USDA Farm to School Grant Program Launched at Southern High
United States Department of Agriculture Deputy Secretary Kathleen Merrigan traveled to Southern High School in Harwood Tuesday, to announce a new “Farm to School” grant program. VIPs from the Maryland State Agriculture and Education departments were on hand as well as county school officials.
Southern was chosen for the announcement site because of its agriculture science studies curriculum, where students learn the science of plants and animals. Their new greenhouse and agriculture science lab provides opportunities for hands-on learning.
Merrigan said that the USDA will be accepting grant applications to help further the goal of bringing more local foods into schools. The funds will go for training and technology.
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In a press release that accompanied the event, Merrigan said:
“School cafeterias are great places to champion U.S. agriculture and to teach students where their food comes from. More and more, schools are connecting with their local farmers, ranchers and food businesses each day and these programs are a great way to bring more local offerings into school cafeterias and support U.S. producers as well. As we struggle with obesity and associated diet-related diseases, farm to school programs give us one important tool to help our kids make lifelong healthy eating choices.”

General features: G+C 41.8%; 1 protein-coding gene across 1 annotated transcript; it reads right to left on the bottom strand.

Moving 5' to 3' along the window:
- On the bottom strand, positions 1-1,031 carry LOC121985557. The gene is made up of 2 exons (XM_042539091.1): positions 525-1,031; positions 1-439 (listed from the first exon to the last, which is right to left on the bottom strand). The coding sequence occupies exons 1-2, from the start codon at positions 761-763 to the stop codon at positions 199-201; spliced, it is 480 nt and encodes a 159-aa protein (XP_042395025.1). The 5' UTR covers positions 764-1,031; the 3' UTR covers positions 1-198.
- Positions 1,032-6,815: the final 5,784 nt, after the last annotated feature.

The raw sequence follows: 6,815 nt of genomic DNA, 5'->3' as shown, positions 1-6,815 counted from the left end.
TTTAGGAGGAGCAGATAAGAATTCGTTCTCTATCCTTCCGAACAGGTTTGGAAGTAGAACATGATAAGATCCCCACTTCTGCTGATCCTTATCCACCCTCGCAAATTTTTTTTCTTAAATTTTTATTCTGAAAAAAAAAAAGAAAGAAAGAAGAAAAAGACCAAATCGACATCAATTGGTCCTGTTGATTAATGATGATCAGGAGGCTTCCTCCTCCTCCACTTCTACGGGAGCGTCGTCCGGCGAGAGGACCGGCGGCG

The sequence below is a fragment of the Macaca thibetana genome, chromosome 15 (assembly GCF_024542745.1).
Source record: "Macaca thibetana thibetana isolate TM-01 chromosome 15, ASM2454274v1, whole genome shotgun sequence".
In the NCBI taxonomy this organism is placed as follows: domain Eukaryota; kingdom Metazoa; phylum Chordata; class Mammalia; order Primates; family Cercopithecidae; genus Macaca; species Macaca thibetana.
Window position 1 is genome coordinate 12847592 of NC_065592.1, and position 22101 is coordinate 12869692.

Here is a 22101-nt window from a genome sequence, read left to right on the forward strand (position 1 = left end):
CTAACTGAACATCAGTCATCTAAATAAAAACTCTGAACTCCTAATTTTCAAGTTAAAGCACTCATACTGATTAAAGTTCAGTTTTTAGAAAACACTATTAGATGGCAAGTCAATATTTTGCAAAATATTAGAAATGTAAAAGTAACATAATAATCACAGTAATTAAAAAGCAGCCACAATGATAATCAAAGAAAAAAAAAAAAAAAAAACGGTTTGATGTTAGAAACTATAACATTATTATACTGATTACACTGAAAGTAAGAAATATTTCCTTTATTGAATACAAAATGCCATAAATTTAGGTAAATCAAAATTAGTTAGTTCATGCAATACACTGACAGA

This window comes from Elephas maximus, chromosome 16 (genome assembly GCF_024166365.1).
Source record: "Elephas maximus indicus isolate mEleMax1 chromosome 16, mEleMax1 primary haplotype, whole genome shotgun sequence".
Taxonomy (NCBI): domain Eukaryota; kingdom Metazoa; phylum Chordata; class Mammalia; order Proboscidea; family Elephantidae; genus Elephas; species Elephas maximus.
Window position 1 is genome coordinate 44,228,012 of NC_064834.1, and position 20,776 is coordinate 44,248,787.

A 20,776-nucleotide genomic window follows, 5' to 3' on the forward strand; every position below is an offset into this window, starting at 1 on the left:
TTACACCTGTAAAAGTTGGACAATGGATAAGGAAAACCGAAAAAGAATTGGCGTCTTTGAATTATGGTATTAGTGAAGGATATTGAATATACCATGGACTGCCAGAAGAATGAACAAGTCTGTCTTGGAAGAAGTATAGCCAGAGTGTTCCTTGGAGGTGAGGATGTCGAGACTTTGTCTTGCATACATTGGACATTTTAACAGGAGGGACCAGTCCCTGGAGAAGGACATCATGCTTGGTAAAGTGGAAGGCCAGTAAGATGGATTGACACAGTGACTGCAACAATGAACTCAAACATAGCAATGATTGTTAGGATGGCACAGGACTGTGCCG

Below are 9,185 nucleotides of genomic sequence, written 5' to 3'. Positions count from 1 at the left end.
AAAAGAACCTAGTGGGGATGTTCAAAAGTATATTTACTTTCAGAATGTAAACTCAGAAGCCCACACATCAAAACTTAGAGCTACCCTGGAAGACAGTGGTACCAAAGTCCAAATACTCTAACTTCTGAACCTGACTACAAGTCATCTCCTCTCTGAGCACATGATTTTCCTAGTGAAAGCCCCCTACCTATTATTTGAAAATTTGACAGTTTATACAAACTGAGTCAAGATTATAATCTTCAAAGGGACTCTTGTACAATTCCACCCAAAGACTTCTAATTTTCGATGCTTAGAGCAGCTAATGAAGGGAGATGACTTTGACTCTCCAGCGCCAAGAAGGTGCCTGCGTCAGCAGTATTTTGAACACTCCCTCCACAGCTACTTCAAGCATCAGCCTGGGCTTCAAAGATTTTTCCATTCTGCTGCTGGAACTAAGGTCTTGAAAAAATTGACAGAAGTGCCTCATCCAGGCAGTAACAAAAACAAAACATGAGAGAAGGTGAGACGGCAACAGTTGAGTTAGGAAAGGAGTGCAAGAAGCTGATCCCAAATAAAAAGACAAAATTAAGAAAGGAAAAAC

Maryland State Agriculture Secretary Buddy Vance said that Maryland is trying to get some kind of local food on the school lunch menu in all 24 jurisdictions in the state.
“We can save money and energy by not hauling [food] all over,” he said, adding that he wanted to see more small producers participating in the farm to schools program.
The morning announcement from Merrigan included a tour of the ag-science parts of the school building. Things started out in the greenhouse where vegetable plants and flower baskets were lined up in neat rows.
Principal Patricia Plitt said that students in classes from home economics to science use the greenhouse. In addition, a recent renovation to the science classroom has given students opportunities to test out theories about plants, soil and technology.
Dr. Josh Rice teaches agriculture science. He has students test soil for pH and nutrients with the kind of advanced equipment that farmers and extension offices use. He said that giving the students the hands-on learning opportunities is great for getting them involved, even when they don’t get it right.
“Sometimes getting the lab wrong is just as good a lesson as getting the answer right,” Rice said.
As a teacher, his approach is not to lecture students, but to let them do the labs and come up with the answers themselves.
“Then we have the discussion,” he said.
Superintendent of Schools Dr. Kevin Maxwell was also on site for the morning tour. He talked about his own time as an agricultural science teacher in Prince George’s County and how he felt personally connected to the work that students are undertaking.
Southern also announced that it had rechartered the Future Farmers of America (FFA) chapter at the school.
Jennifer Moreland is an FFA member and an ag-science student. She said that the class has taught her that agriculture is a lot more than just farming.
After the tour, the VIPs were then taken to lunch in the school cafeteria, where a spread of fresh vegetables and fruits awaited.
To learn more about the USDA’s Farm to School grant program, visit the USDA online. The letter of intent deadline is May 18. Proposals are due in June and money is disbursed Oct. 1.